Premiered by the Virginia Tech Symphonic Wind Ensemble in Carnegie Hall, New York on April 9, 2013 conducted by David McKee
I wrote the original Groovy Loops for saxophone quartet just a few years after college. After writing a piece, I usually move on to other projects and try to leave older ones alone, even if I later think of some things I could’ve done differently or better. I have also shied away from rearranging pieces for instrumentation that differs from the original, since I typically consider the orchestration or color of a new piece as inseparable from other musical elements like melody, harmony, or texture.
But for some reason, ʻGroovy Loopsʼ is a piece I’ve revisited a couple of times. A few years ago, I arranged it for string orchestra so I could devote more time to explore the unfamiliar territory of string sounds and less on writing new material. Once that was done, I once again put the piece aside I figured I was done tinkering with it. Deep down, however, I always thought it would work well in a full band setting.
I got the chance when Dave McKee wrote me and asked if I had a short piece for the Virginia Tech Symphonic Wind Ensembleʼs upcoming performance at Carnegie Hall. I didn’t feel like I had anything in my catalogue that would appropriately ﬁll the spot, but offered up the suggestion to arrange an older piece. It seemed appropriate for a number of reasons: the ensemble was looking for a piece to buffer a slow piece from a full symphony, there was only a few minutes to spare before the program became too long, and since I had only a month to meet deadline, the option of writing something completely new was dangerous to say the least.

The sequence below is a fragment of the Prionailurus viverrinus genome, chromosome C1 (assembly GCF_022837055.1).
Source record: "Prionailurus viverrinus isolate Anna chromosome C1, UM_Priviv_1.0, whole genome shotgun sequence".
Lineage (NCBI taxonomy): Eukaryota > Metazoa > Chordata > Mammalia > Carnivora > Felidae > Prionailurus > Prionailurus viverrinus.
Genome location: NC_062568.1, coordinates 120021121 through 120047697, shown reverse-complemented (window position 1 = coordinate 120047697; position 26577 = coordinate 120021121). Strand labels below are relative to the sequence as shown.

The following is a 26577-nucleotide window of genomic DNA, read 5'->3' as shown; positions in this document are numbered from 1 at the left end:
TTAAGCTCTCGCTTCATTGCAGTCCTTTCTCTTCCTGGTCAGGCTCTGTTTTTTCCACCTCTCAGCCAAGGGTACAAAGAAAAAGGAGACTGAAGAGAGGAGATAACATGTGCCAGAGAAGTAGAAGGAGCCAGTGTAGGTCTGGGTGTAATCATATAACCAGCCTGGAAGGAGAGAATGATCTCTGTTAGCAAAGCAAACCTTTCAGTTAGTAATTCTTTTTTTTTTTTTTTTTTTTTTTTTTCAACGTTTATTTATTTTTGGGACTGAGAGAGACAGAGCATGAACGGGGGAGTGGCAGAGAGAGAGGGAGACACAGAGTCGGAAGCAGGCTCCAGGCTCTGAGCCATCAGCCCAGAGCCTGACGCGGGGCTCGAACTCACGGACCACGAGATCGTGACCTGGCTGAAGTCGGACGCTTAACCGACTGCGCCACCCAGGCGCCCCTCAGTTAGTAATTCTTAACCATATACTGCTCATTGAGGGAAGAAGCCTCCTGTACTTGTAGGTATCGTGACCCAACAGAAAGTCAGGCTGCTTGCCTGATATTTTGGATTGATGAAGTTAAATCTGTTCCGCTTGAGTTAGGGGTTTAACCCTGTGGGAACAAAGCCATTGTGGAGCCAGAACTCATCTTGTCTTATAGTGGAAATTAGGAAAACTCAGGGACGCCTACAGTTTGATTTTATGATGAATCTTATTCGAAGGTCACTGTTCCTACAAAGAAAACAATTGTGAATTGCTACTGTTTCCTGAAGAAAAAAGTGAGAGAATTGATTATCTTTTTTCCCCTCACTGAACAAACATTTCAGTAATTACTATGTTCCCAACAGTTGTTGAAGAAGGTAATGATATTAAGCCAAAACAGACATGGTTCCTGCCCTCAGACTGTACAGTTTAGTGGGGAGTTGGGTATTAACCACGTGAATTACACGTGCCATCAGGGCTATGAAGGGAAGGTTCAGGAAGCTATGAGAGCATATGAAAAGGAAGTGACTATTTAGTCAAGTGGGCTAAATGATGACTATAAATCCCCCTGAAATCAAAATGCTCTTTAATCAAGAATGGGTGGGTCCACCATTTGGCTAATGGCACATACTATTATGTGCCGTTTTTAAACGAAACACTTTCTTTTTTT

In adapting a saxophone quartet for wind ensemble, I obviously expanded the color palette, but also added a few moving lines, percussive effects, and richer harmonies that were unavailable to the smaller ensemble. I also added a couple of modulations to accommodate some specific instrumental range issues. Finally, I lengthened opening and closing sections and incorporated silences that “bookend” the piece a little more substantively than the original.
This arrangement is dedicated to my mentor, teacher, and friend David McKee.
Available now from Kjos Music